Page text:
Transmitting inflections

The accent on the UK design industry is undeniably on London, but Jim Davies argues that a base in the regions can give a consultancy a more distinctive offer

Few of us actually like our own accents. I certainly don’t. That’s probably why I start sounding like Dick van Dyke whenever I cross the Watford Gap, and a bad Jasper Carrot impersonator if I find myself anywhere near Birmingham. But our accents are something we should be proud of. A verbal badge. A kind of spoken corporate identity. As 17th century moralist La Rochefoucald once said, ‘The accent of one’s birthplace lingers in the mind and the heart as it does in one’s speech.’ So it probably extends to the way people design too.

Which brings us to the Scottish Design Awards, where people with the most lyrical of accents recently gathered to celebrate the best work from over the border. Like other regional awards, it’s an occasion many design consultancies regard with ambivalence. To some, winning armfuls of silverware from these events is like winning the World Cup because Brazil didn’t bother to turn up that year. Yet boycotting them looks churlish and arrogant, a slap in the face to local clients and rival design groups. These are also occasions when petty jealousies can surface, when clannish differences can blur the bigger picture.

In some ways, separate regional awards schemes are divisive. They foster insecurities and assumptions, maintain an us-and-them culture. It’s a mind-set that’s easy to fall into. I should know. Five years ago, I rather reluctantly moved out of London. At first I was apologetic about it. I only mentioned it if I had to, constantly stressed my spiritual allegiance to Stoke Newington, showed off my familiarity with the city like an over-zealous young cabbie doing the Knowledge. I even tried to keep my 0207 phone number, though BT were having none of it.

Why? Because I felt people’s – especially clients’ – perception of me would be clouded, as I no longer belonged to the exclusive metropolitan club. If I was out of sight, it somehow followed I’d be out of mind (and out of touch). Despite it only taking me half an hour longer to get into London’s West End than it did on the number 73 bus from my beloved Stokey.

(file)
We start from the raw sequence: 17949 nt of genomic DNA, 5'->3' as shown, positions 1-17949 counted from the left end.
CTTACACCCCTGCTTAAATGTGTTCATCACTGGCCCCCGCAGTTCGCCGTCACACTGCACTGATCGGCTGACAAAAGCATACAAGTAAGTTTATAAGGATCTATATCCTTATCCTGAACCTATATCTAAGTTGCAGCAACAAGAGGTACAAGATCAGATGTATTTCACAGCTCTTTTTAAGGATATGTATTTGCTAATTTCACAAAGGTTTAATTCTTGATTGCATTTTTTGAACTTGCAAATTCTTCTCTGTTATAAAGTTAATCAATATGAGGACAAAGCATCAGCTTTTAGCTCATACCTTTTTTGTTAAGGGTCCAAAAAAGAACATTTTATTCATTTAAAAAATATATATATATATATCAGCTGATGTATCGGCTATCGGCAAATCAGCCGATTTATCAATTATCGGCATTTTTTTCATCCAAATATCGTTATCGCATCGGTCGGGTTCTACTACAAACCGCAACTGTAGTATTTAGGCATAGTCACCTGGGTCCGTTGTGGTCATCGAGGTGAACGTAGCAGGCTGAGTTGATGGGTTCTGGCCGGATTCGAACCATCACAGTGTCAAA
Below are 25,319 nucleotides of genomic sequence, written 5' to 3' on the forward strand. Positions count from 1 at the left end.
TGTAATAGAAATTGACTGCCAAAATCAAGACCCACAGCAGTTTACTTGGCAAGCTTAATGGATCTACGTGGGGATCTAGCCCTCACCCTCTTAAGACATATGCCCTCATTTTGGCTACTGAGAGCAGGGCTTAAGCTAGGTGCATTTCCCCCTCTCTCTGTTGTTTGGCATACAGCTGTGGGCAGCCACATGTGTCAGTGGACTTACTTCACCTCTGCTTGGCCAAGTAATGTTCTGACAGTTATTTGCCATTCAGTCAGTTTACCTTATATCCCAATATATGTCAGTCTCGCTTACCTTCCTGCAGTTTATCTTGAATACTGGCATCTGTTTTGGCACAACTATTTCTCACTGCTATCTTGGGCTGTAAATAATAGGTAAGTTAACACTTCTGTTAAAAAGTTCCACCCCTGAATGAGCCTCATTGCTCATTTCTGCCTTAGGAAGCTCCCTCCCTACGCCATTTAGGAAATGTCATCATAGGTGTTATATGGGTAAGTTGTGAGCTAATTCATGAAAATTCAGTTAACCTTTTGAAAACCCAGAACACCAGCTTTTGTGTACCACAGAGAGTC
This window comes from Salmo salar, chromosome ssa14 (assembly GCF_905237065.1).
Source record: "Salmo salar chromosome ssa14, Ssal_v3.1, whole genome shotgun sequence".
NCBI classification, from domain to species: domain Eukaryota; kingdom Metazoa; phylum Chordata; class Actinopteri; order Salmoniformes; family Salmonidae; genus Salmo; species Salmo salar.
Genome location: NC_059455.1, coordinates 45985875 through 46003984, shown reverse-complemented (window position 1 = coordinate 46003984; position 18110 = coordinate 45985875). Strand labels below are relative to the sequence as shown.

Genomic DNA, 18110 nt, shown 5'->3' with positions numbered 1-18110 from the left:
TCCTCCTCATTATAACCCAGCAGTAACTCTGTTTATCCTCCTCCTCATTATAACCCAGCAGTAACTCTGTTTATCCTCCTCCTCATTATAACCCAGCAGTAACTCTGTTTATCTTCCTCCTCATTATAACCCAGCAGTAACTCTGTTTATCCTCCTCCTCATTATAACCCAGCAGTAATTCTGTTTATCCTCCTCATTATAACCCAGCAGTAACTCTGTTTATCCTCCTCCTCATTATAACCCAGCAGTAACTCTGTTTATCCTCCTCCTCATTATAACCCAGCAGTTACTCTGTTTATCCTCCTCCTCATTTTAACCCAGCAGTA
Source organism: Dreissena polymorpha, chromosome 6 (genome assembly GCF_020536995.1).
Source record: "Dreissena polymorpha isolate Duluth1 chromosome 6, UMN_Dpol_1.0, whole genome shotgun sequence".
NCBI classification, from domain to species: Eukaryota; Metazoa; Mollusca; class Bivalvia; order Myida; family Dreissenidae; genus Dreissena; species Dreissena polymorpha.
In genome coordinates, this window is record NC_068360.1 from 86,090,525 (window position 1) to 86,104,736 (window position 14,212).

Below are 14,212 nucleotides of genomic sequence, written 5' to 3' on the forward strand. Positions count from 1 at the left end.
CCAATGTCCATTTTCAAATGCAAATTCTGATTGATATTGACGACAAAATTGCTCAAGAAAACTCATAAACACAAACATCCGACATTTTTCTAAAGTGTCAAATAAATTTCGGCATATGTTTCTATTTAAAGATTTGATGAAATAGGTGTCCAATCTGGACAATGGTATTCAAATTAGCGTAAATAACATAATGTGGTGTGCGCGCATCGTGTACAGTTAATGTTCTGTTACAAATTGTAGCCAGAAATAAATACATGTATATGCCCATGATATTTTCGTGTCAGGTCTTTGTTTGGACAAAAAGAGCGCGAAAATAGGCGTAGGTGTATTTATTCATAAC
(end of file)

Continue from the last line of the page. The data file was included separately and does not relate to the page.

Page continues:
It took a while to feel comfortable with my new environment and a little longer still to realise why I had such trouble accepting it. The truth is, after 15 years in London, I’d developed a superiority complex. In design terms, certainly, the country seemed to revolve around London. It wasn’t called the capital for nothing – all the desirable budgets, commissions and clients were here.

But I gradually began to appreciate and empathise with the significant pool of design talent based outside the M25: The Chase and Love in Manchester, Elmwood in Leeds, Attik in Huddersfield, Marketplace in Abingdon, and the edgy Designers Republic in Sheffield. Scotland too boasts a wealth of creativity – Pure, Newton EH6, Graphic Partners and Navyblue in Edinburgh, Pointsize in Glasgow among the pick.

These companies belie the myth that location is all important. Yes, they look after local businesses, but they also have a national presence. Many have London outposts, feature in national awards and attract exciting, far-sighted clients that don’t mind trading a train ride for charismatic, intelligent design.

If there is a stigma attached to working outside London, it’s largely self-perpetuating. Love’s website, for example, rather apologetically describes the consultancy as ‘one of the leading creative agencies outside London’. No argument there, but the words ‘light’ and ‘bushel’ spring to mind. Pure, meanwhile, hedges its bets with ‘…one of the leading integrated communications agencies in Scotland and the UK’, which borders on the tautological.

This self-deprecation is self-defeating. In fact, working outside London gives you an instant point of difference, it shapes your identity, gives you a distinctive offer. The Beatles couldn’t have come from anywhere but Liverpool. The Smiths were quintessentially Manc. Their points of reference were parochial yet universal, personal yet inclusive. Remember, too, the north of England is currently enjoying something of a renaissance – Liverpool is basking in the glory of being European Capital of Culture for 2008; Newcastle was recently voted one of the most desirable places to live in Europe.

Regional design groups should take the opportunity to feed off this contemporary cultural buzz. They should emphasise other refreshing traits that could come through in a working relationship – plain speaking, down-to-earth attitude, sense of humour and creative individuality. In other words, play up their accents, accentuate the positive.

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